1. Talk to your listeners about their interests (i.e., themselves)
  2. Make sincere compliments.
  3. Identify yourself with your audience. (Find what unites you with your audience.)
  4. Chat with your audience. (And this involves making them participants)
  5. And finally, be humble. (The public hates pretentious speakers.)

Part 3: Prepared and Impromptu Speeches

He insists on determining the purpose one is pursuing. Depending on whether you want to convince, get action, inform, or just entertain.

Chapter 7: How to Make a Short Presentation to Spur Action

He gives us a “proven magic formula“:

1. Recount an event you have experienced.

Use a personal experience as an event and begin your presentation with a detail of the event. Feel free to give relevant details. You must relive your experience by telling it.

2. What action do you recommend? What do you want your audience to do?

This step is subject to 3 rules: first, state the action briefly and accurately; then you must make your recommendation easy to execute; and finally, you must advise the action with strength and conviction.

3. Highlight the benefit your audience can gain.

Make sure the benefit is relevant to the event. And focus on one benefit.

Chapter 8: How to Make a Presentation to Inform

For this type of presentation, he gives 5 tips:

  1. Limit your presentation to the time allotted to you.
    Many speeches are unclear because the speaker seems to want to express too many ideas. It is better to cover a single idea in detail with examples, than to overburden with a maximum of reference points in a limited time.
  2. Arrange your ideas in a logical sequence. (You can arrange in chronological order, for example.)
  3. List your ideas as you develop them.
    Indeed, listing brings clarity to your speech.
  4. Compare what’s new with what’s familiar.
    And to give familiar reference points, turn a fact into an image and avoid technical terms.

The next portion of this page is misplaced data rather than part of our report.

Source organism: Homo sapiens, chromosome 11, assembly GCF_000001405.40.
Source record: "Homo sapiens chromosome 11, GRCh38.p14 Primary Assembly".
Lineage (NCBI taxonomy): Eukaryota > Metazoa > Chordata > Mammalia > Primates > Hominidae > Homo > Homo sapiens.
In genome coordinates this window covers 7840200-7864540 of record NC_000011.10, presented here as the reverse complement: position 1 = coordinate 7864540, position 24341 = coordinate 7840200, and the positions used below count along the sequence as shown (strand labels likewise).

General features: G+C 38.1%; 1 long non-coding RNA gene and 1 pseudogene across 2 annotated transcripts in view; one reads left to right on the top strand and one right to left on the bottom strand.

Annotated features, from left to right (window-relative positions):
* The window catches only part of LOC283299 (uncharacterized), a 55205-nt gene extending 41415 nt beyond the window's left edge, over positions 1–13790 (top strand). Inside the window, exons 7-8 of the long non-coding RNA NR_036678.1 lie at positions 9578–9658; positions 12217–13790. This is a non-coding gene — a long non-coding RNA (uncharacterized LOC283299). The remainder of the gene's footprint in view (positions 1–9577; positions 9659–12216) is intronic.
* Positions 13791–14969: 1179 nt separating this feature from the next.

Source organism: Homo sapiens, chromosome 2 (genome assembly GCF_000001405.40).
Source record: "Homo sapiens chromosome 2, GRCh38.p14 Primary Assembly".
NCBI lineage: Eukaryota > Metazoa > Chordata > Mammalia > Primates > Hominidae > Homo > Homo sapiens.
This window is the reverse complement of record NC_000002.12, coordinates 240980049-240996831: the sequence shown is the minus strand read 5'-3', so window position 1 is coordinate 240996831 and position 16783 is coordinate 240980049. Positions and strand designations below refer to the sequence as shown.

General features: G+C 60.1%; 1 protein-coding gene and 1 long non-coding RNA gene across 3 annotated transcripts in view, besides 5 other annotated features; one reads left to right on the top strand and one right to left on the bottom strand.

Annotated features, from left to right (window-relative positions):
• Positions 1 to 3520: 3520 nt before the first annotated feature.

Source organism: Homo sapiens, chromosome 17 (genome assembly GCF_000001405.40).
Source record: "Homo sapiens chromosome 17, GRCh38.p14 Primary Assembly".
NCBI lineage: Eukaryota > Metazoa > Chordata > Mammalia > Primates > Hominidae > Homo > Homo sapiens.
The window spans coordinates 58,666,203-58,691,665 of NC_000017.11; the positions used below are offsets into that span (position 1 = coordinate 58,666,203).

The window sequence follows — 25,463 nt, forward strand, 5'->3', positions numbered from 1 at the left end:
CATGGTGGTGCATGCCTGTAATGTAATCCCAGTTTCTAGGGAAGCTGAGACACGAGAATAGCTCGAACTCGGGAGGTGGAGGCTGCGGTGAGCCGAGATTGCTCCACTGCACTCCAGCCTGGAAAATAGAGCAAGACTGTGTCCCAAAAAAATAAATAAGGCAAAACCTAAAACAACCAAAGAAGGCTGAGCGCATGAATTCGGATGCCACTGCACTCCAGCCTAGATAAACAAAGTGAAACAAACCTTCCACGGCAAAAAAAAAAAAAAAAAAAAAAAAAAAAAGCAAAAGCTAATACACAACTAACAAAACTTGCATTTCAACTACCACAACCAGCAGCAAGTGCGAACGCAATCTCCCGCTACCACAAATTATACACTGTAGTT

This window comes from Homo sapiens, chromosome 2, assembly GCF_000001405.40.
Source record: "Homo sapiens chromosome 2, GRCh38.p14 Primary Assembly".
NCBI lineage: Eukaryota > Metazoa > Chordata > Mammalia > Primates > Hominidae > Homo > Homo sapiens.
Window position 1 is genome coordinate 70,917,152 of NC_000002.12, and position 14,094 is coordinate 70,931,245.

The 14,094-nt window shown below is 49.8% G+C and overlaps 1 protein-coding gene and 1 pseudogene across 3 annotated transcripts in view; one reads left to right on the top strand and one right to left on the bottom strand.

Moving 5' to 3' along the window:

5. Use visual aids.
    If your speech is sprinkled with visual images, it will be more interesting and more understandable. Similarly, if you have visual aids, you will be more captivating.

Chapter 9: How to Make a Presentation to Convince

To convince, Dale Carnegie insists on the importance of your attitude.

  1. Earn confidence by deserving it.
    You have to be sincere because it shines through in your voice. You have to be convinced to be able to convince
  2. Get an affirmative answer.
    The more “yes’s” you have throughout the speech, the easier it will be to get a positive final answer.
  3. Speak with contagious enthusiasm.
  4. Show respect and affection for your audience.
  5. Begin in a friendly way.
    The most important thing is to seek what brings us together so as not to offend the convictions of others. You must make use of the similarities between your ideas and the concepts of others to get them to accept them.

Chapter 10: How to Make Impromptu Speeches

He shows us through various examples the importance of being able to speak unexpectedly and gives 6 lines of work.

1. Practice impromptu speaking.

Public speaking according to inspiration is more useful than being able to speak after a long and thorough preparation. Also, choose randomly a discussion topic and practice regularly

2. Be mentally ready to speak unexpectedly.

In any context and at any time, ask yourself what you would say if you were given the floor.

3. Give an example immediately.

Because it’s easier to tell a story. In addition, you get to the heart of the matter and capture attention immediately.

4. Speak with animation and strength.

Your physical energy will give substance to your ideas.

5. Use the principle: here and now.

Talk about your listeners, the context, or what has been previously said.

6. Don’t do an improvisation. Make an impromptu speech.

Your communication must convey a message.

Part 4: The Art of Communicating

We communicate through what we do, how we appear, what we say, and through our way of talking.

Chapter 11: How to Communicate

In this chapter, Dale Carnegie gives advice on how to communicate better.

1. Crush your shell.